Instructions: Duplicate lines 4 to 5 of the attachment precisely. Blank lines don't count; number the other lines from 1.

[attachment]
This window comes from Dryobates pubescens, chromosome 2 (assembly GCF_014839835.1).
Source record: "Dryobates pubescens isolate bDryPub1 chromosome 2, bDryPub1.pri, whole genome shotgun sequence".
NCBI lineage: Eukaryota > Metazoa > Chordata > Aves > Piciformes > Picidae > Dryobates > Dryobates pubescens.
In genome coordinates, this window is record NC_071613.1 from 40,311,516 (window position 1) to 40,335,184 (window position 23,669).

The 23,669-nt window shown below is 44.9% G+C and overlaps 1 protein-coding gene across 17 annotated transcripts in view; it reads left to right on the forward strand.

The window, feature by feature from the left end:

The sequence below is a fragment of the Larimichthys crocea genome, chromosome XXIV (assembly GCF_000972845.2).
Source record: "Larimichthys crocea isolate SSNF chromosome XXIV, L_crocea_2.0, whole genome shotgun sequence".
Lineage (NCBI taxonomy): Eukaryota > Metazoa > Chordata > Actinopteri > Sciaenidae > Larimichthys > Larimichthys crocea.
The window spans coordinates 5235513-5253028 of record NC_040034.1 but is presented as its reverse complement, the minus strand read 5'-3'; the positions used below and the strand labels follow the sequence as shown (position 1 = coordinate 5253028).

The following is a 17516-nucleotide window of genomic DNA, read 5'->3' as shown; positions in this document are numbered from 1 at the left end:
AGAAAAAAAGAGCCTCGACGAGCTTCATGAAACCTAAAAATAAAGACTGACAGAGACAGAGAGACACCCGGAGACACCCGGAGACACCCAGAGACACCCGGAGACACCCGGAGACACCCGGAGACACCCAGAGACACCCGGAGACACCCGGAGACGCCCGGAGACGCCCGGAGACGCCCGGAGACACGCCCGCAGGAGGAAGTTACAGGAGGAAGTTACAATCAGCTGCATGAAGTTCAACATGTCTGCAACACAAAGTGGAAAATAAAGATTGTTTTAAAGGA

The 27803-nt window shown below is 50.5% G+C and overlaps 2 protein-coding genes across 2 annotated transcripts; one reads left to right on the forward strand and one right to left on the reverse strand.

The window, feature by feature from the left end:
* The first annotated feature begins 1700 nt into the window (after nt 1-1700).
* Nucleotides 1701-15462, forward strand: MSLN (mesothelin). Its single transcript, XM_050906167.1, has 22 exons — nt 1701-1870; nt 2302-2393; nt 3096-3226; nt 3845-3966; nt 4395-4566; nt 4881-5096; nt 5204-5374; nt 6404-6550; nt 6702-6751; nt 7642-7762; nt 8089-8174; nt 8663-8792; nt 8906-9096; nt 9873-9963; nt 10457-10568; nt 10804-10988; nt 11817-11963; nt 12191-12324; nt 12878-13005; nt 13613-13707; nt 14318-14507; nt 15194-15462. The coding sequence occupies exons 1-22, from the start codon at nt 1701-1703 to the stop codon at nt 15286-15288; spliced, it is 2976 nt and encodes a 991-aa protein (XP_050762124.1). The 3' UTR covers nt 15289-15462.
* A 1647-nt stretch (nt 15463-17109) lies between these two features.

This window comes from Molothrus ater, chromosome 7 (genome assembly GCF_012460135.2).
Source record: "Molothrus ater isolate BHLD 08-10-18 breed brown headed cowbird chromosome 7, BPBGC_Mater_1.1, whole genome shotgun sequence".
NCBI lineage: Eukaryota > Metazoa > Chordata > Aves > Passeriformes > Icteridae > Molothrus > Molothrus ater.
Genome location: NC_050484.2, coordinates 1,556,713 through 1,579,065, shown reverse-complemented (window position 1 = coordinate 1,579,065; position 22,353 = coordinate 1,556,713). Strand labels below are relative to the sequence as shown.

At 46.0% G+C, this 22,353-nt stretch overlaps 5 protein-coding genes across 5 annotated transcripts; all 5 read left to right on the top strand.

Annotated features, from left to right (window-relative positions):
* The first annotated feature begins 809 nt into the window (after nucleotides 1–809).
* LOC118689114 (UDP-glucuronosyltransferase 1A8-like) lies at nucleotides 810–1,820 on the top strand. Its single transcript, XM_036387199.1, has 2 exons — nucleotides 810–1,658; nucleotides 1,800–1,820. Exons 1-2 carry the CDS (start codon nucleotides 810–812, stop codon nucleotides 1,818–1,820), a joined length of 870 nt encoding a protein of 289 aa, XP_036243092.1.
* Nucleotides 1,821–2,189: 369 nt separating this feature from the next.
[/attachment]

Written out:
In genome coordinates, this window is record NC_071613.1 from 40,311,516 (window position 1) to 40,335,184 (window position 23,669).

The 23,669-nt window shown below is 44.9% G+C and overlaps 1 protein-coding gene across 17 annotated transcripts in view; it reads left to right on the forward strand.